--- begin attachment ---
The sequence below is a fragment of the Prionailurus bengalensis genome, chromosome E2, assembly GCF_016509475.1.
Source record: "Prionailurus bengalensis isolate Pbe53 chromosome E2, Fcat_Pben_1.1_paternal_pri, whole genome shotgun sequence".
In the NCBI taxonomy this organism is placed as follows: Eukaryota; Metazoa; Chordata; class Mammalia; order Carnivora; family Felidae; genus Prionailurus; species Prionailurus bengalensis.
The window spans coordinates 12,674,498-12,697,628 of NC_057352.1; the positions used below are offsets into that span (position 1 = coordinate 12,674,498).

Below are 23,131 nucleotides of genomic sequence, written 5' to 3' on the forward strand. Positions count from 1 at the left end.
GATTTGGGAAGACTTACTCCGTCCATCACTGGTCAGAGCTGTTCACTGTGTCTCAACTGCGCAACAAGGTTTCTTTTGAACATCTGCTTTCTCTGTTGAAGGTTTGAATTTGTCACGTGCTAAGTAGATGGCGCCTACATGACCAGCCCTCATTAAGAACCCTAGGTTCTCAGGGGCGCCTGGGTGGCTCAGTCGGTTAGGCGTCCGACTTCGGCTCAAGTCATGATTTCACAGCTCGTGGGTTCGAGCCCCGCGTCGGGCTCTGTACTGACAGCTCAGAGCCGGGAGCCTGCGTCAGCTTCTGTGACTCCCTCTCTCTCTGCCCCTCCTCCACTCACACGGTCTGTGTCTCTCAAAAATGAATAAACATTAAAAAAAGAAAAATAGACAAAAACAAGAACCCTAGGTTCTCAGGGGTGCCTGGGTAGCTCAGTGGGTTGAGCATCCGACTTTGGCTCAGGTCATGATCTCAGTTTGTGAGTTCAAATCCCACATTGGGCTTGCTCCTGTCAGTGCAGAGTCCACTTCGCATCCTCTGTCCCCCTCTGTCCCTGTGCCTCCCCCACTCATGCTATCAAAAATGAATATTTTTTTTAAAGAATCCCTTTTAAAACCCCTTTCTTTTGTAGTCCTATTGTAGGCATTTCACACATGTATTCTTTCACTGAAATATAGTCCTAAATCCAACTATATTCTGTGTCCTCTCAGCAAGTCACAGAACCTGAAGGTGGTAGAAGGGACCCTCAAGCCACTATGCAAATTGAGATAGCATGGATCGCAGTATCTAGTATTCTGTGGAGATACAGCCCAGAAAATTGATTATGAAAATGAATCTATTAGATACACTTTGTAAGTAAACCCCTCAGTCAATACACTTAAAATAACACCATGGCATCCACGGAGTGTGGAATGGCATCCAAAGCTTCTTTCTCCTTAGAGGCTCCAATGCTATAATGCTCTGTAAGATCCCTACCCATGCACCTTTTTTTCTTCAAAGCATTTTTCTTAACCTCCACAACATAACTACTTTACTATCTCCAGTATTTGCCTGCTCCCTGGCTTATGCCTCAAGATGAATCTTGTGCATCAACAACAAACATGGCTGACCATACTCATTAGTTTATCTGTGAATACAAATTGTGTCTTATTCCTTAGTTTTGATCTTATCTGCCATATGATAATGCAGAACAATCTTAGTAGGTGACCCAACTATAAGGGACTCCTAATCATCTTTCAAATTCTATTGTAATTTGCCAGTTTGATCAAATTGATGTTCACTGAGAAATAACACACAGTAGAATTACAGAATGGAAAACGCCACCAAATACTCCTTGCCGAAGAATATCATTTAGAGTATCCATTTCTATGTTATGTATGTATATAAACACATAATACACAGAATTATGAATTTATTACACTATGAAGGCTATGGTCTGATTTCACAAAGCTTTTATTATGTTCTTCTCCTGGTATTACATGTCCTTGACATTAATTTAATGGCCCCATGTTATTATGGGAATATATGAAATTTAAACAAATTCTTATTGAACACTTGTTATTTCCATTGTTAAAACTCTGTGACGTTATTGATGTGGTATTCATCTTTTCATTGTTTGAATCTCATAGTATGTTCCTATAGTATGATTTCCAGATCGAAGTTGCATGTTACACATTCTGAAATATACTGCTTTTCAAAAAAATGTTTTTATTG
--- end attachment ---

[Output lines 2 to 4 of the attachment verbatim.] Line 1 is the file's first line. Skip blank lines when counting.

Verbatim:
Source record: "Prionailurus bengalensis isolate Pbe53 chromosome E2, Fcat_Pben_1.1_paternal_pri, whole genome shotgun sequence".
In the NCBI taxonomy this organism is placed as follows: Eukaryota; Metazoa; Chordata; class Mammalia; order Carnivora; family Felidae; genus Prionailurus; species Prionailurus bengalensis.
The window spans coordinates 12,674,498-12,697,628 of NC_057352.1; the positions used below are offsets into that span (position 1 = coordinate 12,674,498).